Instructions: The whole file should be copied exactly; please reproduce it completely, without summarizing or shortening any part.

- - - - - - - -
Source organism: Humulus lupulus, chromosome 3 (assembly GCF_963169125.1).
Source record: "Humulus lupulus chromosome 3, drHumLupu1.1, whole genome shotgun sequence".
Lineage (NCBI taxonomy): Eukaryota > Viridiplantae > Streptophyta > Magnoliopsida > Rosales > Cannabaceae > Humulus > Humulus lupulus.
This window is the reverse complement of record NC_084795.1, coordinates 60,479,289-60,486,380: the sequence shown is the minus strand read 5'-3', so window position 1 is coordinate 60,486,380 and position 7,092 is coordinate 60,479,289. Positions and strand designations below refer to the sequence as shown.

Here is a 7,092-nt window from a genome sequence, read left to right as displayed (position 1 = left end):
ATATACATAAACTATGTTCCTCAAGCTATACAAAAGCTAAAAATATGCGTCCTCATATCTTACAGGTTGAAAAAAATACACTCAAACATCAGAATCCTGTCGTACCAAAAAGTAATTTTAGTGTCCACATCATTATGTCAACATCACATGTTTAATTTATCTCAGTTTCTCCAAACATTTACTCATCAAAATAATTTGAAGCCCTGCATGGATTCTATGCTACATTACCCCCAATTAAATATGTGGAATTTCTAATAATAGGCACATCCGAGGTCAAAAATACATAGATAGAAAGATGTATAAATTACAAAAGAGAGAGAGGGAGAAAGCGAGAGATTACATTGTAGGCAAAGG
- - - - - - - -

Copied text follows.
Source organism: Humulus lupulus, chromosome 3 (assembly GCF_963169125.1).
Source record: "Humulus lupulus chromosome 3, drHumLupu1.1, whole genome shotgun sequence".
Lineage (NCBI taxonomy): Eukaryota > Viridiplantae > Streptophyta > Magnoliopsida > Rosales > Cannabaceae > Humulus > Humulus lupulus.
This window is the reverse complement of record NC_084795.1, coordinates 60,479,289-60,486,380: the sequence shown is the minus strand read 5'-3', so window position 1 is coordinate 60,486,380 and position 7,092 is coordinate 60,479,289. Positions and strand designations below refer to the sequence as shown.

Here is a 7,092-nt window from a genome sequence, read left to right as displayed (position 1 = left end):
ATATACATAAACTATGTTCCTCAAGCTATACAAAAGCTAAAAATATGCGTCCTCATATCTTACAGGTTGAAAAAAATACACTCAAACATCAGAATCCTGTCGTACCAAAAAGTAATTTTAGTGTCCACATCATTATGTCAACATCACATGTTTAATTTATCTCAGTTTCTCCAAACATTTACTCATCAAAATAATTTGAAGCCCTGCATGGATTCTATGCTACATTACCCCCAATTAAATATGTGGAATTTCTAATAATAGGCACATCCGAGGTCAAAAATACATAGATAGAAAGATGTATAAATTACAAAAGAGAGAGAGGGAGAAAGCGAGAGATTACATTGTAGGCAAAGG